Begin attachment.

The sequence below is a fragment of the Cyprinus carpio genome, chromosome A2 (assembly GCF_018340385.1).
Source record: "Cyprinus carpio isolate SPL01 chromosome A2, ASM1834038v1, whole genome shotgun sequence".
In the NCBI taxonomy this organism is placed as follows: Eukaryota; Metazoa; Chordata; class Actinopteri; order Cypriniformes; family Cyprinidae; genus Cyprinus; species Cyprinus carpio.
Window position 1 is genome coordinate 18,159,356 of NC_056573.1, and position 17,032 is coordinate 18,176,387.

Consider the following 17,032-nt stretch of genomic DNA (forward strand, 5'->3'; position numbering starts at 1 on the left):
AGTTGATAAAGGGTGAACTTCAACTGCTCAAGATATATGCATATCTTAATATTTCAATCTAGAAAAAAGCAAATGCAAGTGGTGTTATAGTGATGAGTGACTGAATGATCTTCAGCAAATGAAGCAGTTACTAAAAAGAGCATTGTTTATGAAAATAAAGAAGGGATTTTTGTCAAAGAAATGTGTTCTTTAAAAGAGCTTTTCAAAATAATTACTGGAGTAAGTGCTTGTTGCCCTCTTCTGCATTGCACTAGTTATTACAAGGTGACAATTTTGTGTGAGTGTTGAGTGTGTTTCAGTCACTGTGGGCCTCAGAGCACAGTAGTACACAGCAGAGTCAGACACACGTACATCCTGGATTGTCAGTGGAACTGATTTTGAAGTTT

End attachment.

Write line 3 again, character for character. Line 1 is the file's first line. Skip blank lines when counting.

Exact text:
In the NCBI taxonomy this organism is placed as follows: Eukaryota; Metazoa; Chordata; class Actinopteri; order Cypriniformes; family Cyprinidae; genus Cyprinus; species Cyprinus carpio.